Workers carry an adult alligator from a feeding pool. (Wu Fang/China Daily)
On November 27, about 10,000 Chinese alligators were moved from outdoor feeding pools to their winter home at the National Chinese Alligator Natural Reserve in Xuancheng, a city in the eastern province of Anhui.
The reptiles, a Class I protected species that is endemic to East China, are coldblooded, so their metabolism and activity slow during winter, making them easier to handle. The animals, which are also known as Yangtze alligators, will eventually hibernate until spring, when they will be taken back to the outdoor pools.
The reserve, which has been based in the suburbs of Xuancheng since the 1980s, is home to more than 15,000 Chinese alligators, including newly hatched reptiles. It is the world's largest breeding center for the species.
"There are many human-bred Chinese alligators, but in the wild they are on the verge of extinction. There are barely 300 individuals, including some that were born in captivity, but later released into natural surroundings," said Wang Renping, head of the center's information department.
Though the center has made a great contribution to preserving the species from extinction, challenges remain, and the International Union for Conservation of Nature has classified Chinese alligators as "critically endangered".
In November, four alligators bred at the center in Xuancheng were taken to Shizuoka, a city on Japan's Pacific coast.
They were the first to be sent overseas since 2006, when the practice was suspended because the center was in the process of changing its name and was therefore unable to obtain export certificates.
"To the best of our knowledge, the first Chinese alligators to be exported were sent to the United States in the 1950s," Wang said, adding that the reptiles were sent by the former Soviet Union because China and the US had not yet established diplomatic relations.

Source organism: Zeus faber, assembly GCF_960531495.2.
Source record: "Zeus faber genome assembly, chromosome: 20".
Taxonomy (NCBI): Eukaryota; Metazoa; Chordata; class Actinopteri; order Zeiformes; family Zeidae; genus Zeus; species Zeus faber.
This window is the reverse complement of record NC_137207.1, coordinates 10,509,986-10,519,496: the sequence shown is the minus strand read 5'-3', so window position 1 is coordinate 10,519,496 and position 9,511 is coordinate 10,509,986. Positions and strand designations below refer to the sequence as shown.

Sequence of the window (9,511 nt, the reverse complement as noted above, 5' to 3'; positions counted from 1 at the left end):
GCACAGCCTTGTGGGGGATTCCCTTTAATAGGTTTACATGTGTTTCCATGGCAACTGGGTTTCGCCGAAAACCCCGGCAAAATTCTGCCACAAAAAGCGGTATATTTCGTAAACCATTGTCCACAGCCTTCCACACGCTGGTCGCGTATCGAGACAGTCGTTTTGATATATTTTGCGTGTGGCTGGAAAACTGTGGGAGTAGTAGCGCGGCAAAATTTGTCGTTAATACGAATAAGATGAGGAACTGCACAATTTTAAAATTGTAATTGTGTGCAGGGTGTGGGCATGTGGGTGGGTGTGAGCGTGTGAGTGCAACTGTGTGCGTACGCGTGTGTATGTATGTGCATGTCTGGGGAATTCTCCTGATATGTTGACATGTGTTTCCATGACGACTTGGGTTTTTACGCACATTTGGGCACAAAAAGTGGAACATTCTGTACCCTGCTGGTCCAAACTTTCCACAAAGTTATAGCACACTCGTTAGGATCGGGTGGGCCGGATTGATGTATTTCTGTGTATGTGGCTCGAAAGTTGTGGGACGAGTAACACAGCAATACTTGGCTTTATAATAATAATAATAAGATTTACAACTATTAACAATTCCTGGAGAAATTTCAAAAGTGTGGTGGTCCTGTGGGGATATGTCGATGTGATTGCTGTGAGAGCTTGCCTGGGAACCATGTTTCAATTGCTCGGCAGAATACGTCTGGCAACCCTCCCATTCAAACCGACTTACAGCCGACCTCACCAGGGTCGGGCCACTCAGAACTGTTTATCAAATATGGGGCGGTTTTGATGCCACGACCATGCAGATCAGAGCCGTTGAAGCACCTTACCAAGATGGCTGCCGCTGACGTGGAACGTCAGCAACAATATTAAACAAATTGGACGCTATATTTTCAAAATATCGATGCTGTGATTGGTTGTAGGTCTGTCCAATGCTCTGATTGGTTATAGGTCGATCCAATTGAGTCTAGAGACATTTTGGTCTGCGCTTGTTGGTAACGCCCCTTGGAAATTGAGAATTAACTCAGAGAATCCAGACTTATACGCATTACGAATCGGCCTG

Sun Siqing, director of the industrialization office at the breeding research center, which is based in the national reserve, said: "Many zoos around the world are waiting for alligators bred at the center. Though the export of wild Chinese alligators is absolutely prohibited, exports of human-bred ones have been allowed since the 1980s."
Sun's department is responsible for large-scale breeding programs, the administration of tourism at the center, and exports, which are considered vital to helping the outside world learn more about the species.
In 1973, the International Union for Conservation of Nature added Chinese alligators to its Red List of Threatened Species. The animal's status as "critically endangered" means it faces an extremely high risk of extinction in the wild.
As the most comprehensive inventory of conservation status, the list provides scientific information about species and subspecies at a global level. It is also aimed at drawing attention to the magnitude and importance of threatened biodiversity, influencing national and international policies and decision-making, and providing information to guide actions to conserve biological diversity, according to the organization's website.